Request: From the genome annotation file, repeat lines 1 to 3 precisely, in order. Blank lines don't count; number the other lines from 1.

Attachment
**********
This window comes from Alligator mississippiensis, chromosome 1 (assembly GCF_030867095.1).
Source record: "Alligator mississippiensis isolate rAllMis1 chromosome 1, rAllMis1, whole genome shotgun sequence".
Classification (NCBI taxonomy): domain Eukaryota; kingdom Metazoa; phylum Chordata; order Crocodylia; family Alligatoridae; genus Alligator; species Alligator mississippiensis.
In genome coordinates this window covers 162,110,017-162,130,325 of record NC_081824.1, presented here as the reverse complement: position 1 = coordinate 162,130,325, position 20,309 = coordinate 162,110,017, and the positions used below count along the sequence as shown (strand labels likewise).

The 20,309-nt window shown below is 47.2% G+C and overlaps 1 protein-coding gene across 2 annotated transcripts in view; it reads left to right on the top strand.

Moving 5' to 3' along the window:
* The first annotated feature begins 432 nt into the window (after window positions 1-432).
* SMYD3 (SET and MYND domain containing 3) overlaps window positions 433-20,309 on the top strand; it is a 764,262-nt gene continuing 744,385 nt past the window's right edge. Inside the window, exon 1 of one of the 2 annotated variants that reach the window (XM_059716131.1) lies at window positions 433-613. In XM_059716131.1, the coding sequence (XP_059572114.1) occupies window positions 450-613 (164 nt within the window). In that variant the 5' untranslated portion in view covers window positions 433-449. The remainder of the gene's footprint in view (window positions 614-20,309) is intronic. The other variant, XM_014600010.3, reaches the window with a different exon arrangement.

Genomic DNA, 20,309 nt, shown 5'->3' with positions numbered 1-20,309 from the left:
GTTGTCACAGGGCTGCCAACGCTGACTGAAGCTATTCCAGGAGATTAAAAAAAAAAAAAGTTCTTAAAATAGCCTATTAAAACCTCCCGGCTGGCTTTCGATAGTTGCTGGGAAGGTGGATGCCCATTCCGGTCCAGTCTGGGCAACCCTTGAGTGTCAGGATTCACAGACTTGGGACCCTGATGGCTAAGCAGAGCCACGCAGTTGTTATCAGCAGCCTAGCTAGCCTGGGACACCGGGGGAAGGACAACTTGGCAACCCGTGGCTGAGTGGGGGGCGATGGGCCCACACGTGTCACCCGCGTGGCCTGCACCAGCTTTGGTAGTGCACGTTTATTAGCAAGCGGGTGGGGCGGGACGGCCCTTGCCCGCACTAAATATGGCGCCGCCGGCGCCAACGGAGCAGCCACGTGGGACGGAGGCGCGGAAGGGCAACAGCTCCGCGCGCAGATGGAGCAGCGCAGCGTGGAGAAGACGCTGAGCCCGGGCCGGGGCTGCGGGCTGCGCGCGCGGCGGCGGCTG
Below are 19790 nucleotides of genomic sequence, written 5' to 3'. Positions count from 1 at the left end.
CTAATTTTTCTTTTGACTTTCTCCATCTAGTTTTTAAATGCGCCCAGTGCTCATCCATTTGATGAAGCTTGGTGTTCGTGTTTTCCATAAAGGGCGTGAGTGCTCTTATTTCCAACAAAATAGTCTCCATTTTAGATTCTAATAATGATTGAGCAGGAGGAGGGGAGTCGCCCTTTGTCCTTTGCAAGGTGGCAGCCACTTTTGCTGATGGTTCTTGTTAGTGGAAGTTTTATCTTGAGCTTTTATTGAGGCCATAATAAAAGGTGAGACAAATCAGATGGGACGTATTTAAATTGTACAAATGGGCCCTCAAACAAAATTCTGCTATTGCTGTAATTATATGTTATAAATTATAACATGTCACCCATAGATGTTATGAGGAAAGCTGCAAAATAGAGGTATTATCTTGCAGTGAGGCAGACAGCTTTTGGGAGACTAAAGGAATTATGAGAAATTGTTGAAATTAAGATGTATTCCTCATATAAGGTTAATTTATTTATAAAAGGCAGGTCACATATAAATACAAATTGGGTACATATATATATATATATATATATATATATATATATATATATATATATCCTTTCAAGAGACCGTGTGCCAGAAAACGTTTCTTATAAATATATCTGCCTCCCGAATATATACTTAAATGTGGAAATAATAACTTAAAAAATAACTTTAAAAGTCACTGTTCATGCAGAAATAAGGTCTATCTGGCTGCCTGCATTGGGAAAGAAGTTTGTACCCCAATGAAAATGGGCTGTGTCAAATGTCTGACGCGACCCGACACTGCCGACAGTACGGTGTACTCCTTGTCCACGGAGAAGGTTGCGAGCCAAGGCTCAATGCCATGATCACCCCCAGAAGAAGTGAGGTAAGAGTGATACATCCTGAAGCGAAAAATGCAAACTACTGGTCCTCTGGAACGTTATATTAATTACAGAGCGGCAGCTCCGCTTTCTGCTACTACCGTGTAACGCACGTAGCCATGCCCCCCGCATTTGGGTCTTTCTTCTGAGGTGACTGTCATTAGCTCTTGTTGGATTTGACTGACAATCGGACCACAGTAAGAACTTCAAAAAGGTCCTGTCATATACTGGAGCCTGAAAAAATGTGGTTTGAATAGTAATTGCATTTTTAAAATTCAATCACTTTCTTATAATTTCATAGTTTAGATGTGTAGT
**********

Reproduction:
This window comes from Alligator mississippiensis, chromosome 1 (assembly GCF_030867095.1).
Source record: "Alligator mississippiensis isolate rAllMis1 chromosome 1, rAllMis1, whole genome shotgun sequence".
Classification (NCBI taxonomy): domain Eukaryota; kingdom Metazoa; phylum Chordata; order Crocodylia; family Alligatoridae; genus Alligator; species Alligator mississippiensis.